6 Things to Consider Before Starting Your Makerspace

Tom Friedman argues in The World is Flat that all we really need to know to be successful in life is how to come up with an idea and execute on it. Children have the first part down–they are hardwired for creativity. The challenge is what comes next. That’s what makerspaces teach kids: the confidence and the competence necessary to execute their creative vision.

Makerspaces have made headlines recently. Several weeks ago New York City hosted the World Maker Faire. The White House had its first Maker Faire this summer, and schools and libraries across the country are installing these spaces.

It is certainly tempting to start thinking about all the amazing tools you could put into your makerspace. If you know anything about Makers, you are probably thinking that you need a CNC machine, a 3-D printer, Dremels for everyone and a laser cutter since they are the gateway tool for making things.

But buying a bunch of tools without first stopping to think about how they will be integrated into the culture and curriculum of your school is a recipe for a dusty and underused workshop.

From my experience installing makerspaces in several dozen schools, I’ve developed a process that helps you think through your makerspace and how it fits into the culture and curriculum of your school. Skipping this process, or one like it, will almost certainly result in tension, missed teaching opportunities, and overspending.

1. List the hopes, dreams and ideas you and others have for the space. Be sure to include stakeholders such as parents, board members, administration and other members of the community. It’s likely that if you’ve made it this far, there have been lots of conversations about the space. If you need some help, try telling stories about what kids will do in the space and what they will learn. Write down words, sentences, or pictures.

2. Define the skills, knowledge and habits that kids will learn or develop in your space. Then describe what and how the space will help kids develop these skills. For example, if you would like a student to learn the skill of backwards mapping a project to create a plan and a timeline, then how are you actually going to teach this? Or if you want students to have a habit of employing Design Thinking to solve a complex challenge, how are you going to instill this? Similarly, if you want students to be competent on all the tools in the space, how are you going to teach and assess this competence?

3. Define the culture for the space. In other words, how will people behave in the space and how will those standards be communicated? How will you deal with safety around tools? How will you teach in the space and will it be different from other classes? How will you encourage and perhaps even celebrate failure?

4. Based on the culture and the desired skills, knowledge and abilities, determine appropriate integration points in the rest of your curriculum and the life of the school. Sometimes this is as easy as working with the most (or least) enthusiastic teachers. Math and science are fairly straightforward to integrate into a makerspace, but there are many integration points in history, social sciences and art. Where are you going to start?

5. Based on your integration points, define the arc of the year and the projects you are going to include. For example, if your kids have never held a hammer or turned a wrench, it might make sense to start with simple skill builders before you get to Arduino robots and electric cars. When you pick the projects, consider how you’re going to teach them.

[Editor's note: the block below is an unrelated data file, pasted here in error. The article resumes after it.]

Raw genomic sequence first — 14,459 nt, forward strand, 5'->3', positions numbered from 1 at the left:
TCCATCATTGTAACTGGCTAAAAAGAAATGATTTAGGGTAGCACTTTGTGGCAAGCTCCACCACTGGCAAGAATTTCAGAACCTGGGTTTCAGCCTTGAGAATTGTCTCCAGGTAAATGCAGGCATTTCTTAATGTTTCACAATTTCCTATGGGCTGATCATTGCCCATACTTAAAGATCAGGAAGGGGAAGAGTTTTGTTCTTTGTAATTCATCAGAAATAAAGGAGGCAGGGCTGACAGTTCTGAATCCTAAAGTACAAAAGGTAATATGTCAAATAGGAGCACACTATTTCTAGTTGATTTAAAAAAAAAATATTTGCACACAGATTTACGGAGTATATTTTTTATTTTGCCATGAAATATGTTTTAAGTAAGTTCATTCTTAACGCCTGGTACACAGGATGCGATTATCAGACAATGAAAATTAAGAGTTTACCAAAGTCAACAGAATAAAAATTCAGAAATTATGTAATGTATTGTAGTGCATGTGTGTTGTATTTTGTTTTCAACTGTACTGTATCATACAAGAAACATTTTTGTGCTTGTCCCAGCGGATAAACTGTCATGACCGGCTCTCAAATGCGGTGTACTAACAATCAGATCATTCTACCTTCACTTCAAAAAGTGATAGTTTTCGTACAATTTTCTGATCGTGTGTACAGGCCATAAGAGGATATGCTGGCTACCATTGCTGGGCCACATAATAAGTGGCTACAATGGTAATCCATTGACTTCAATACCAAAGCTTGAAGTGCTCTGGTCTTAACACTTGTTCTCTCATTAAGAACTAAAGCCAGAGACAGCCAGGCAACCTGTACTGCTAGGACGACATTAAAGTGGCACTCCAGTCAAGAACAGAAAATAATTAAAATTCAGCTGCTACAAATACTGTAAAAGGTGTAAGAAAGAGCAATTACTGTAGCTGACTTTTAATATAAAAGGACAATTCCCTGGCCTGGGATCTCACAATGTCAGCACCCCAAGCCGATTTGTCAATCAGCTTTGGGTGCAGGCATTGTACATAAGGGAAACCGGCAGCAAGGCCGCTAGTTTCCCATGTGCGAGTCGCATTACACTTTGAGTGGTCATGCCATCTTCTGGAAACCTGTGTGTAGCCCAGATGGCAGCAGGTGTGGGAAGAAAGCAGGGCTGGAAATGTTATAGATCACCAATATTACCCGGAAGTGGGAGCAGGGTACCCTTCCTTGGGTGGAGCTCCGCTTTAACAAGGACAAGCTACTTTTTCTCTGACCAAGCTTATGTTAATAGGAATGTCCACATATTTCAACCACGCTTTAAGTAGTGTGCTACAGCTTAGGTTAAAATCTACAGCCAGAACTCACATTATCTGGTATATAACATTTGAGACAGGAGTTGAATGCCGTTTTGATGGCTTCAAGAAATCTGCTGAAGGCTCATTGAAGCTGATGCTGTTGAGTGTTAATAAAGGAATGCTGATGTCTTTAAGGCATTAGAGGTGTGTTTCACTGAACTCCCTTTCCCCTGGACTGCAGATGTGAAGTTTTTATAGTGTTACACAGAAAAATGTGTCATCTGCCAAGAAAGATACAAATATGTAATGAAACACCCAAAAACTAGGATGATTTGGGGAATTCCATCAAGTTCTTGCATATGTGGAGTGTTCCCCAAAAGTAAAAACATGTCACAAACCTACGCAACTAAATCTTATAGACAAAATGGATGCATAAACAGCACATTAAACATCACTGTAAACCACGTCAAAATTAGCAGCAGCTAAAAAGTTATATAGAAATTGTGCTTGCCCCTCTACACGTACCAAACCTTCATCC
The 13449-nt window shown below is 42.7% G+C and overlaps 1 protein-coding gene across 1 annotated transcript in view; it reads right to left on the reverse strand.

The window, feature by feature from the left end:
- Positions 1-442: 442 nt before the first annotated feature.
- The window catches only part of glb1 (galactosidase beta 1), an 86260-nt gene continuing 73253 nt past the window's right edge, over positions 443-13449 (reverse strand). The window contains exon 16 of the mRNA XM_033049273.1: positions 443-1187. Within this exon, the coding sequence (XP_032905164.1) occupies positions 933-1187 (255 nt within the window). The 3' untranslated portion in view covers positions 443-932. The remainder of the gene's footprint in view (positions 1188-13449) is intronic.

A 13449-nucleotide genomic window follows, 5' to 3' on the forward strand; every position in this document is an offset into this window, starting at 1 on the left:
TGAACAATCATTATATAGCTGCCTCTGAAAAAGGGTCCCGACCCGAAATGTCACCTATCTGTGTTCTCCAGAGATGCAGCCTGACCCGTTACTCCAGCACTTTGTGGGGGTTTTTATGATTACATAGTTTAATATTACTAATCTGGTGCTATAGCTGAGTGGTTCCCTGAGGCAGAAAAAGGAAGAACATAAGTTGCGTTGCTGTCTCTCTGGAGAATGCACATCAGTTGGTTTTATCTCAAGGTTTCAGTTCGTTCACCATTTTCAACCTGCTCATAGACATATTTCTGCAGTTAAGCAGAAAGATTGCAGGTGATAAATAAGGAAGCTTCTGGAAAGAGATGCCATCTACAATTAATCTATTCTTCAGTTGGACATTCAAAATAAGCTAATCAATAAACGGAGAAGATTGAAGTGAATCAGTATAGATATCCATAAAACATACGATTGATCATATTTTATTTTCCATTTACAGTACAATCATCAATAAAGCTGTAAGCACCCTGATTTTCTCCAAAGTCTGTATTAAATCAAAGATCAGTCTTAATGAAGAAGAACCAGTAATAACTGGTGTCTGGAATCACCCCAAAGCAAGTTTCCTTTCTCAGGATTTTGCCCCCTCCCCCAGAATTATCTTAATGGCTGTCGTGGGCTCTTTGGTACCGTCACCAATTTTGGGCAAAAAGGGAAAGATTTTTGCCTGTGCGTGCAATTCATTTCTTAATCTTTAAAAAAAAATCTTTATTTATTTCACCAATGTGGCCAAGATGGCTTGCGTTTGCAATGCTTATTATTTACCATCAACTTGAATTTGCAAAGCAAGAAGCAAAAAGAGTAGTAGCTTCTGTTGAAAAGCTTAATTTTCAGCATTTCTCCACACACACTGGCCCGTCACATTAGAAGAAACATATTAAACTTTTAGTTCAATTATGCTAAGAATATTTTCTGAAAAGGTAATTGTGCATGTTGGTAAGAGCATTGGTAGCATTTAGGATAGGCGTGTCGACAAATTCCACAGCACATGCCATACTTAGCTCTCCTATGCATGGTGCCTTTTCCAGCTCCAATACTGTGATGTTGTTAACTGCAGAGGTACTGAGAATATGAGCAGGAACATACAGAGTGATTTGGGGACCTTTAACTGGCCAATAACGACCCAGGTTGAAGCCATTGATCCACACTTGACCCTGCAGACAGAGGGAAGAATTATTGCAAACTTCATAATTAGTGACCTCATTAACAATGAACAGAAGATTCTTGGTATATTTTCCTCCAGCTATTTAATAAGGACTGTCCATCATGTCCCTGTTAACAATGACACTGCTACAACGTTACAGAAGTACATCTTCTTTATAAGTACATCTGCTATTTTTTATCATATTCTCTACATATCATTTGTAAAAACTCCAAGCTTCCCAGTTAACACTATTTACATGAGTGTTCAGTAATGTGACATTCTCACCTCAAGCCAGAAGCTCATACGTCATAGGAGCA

6. Design your space and pick the tools based on the decisions above.When designing the space, remember to consider power requirements, guidelines for safety, restricted areas around tools and what zone needs eye and ear protection. Make sure to include workspace for teams and set aside 30% of the room for project storage. As you think about tools, remember that magic of making can start with hot glue guns, string, soda bottles, soldering irons, hammers, nails and other very inexpensive equipment. Don’t be tempted by the sexy CNC and laser cutters if you don’t need them. Just taking apart a blender offers a wealth of learning opportunities.

This process is a lot of work. But going through it dramatically increases the chance that the makerspace will be integrated into your community and used by many. Next month I’ll cover two schools and how this process shaped their experience in creating a maker space.

This post originally appeared on Edsurge.

Farewell to a Teacher

Great teachers teach you more about yourself than the topic they are teaching. This was certainly the case with the best teacher I’ve ever had.  His name was Pat Patterson and in teaching me how to build airplanes, he taught me how I learn and what I love to do. He died last week and I’d like to share his story.

Pat never finished high school but when I met him he was running his own multimillion-dollar construction business, an equipment leasing business and he owned his own airfield outside of Shelbyville Kentucky.  He was also a master mechanic who built 14 airplanes before he stopped counting.

patI met Pat sometime in the spring of 2002.  I had started one of the great adventures of my life: building an airplane from a kit.   It was not an RC plane-this was an airplane you can get in and fly around at 220 miles an hour.  I decided that building was the cheapest and fastest way to owning an airplane.  At that point, I’d been working on the airplane 14 to 16 hour days for almost 14 months. It was a very difficult time in my life as I’d recently lost both my parents.   The airplane project was the best therapy I had found so far.

The night that I met Pat, I was working on the trickiest part of the airplane: trimming the giant Plexiglas bubble that serves as the airplane’s canopy.  It’s very difficult to trim the canopy and keep it supported on all sides and, sure enough, I had just let mine slip off the edge of the table.  This immediately created a 4 inch crack that threatened to walk all over the canopy.  I was just starting to realize that my course, which had been powered a willingness to make every single mistake myself, would probably be accelerated by a teacher. That’s when he walked through the hangar door.  I remember him shaking my hand and walking around my project, looking at it with an appraising eye, then turning that eye on me. I’m not sure what he saw, but he invited me to bring my project out to his airfield so he could help.